The Government are committed to reviewing non-departmental public bodies every three years. The reviews will provide a much needed, robust challenge for the continuing need of individual bodies and ensure that the body is complying with recognised principles of good corporate governance.
Will the Minister remind the House how much money he anticipates will be saved as a result of the Bill? Given the spending on so many quangos, much of which is so wasteful, are we not being slightly modest in our ambitions? Is there not even greater scope in future years to save yet more money?
My hon. Friend is entirely right—he should be nudging us to be more ambitious. We have placed on record what we think is a conservative estimate of cumulative administrative savings from reforms already identified of at least £2.6 billion over the spending review period, but we expect that to be a start rather than a finish.
Is the Minister concerned that some of the public bodies may be being abolished with a little too much haste, particularly given the riots in the summer? The Youth Justice Board was very successful in reducing youth offending by around 34%. Does the Minister not worry that we will get rid of some of the bodies in too much of a hurry?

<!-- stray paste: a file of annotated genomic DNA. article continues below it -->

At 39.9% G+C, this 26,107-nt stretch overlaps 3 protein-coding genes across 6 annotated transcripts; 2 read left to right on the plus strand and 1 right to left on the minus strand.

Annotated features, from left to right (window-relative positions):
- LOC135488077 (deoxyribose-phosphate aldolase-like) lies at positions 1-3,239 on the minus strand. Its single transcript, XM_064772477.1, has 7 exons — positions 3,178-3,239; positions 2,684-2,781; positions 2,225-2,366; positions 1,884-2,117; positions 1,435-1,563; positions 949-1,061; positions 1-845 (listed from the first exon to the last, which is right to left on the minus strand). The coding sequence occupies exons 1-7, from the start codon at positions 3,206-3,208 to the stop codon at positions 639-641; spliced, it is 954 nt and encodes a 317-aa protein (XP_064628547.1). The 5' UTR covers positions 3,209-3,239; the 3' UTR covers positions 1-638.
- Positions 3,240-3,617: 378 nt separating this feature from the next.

The Youth Justice Board still exists. What we have set up with the Public Bodies Bill is a framework and mechanism for enabling reform. Each Department has to come to the House with a case for reform, which needs to be debated and processed through secondary legislation. That is what we have set up, so Parliament will have plenty of opportunity to scrutinise and debate.
In 2009, it was agreed that the office of the chief coroner would be established to improve support for bereaved families. The decision was taken with support from both sides of the House. In the passage of the Public Bodies Bill, the Government have signalled that they intend to abolish the office of the chief coroner before it has even been established. Which organisations are in favour of its abolition?
The right hon. Lady knows from our Second Reading debates that there are strong opinions on this subject. I refer her to what I said before; the mechanism that we have set out is for a genuine debate on the proposed reforms. That is what the Bill enables, and she and I, or appropriate colleagues, will have that debate in Committee in forthcoming weeks and months.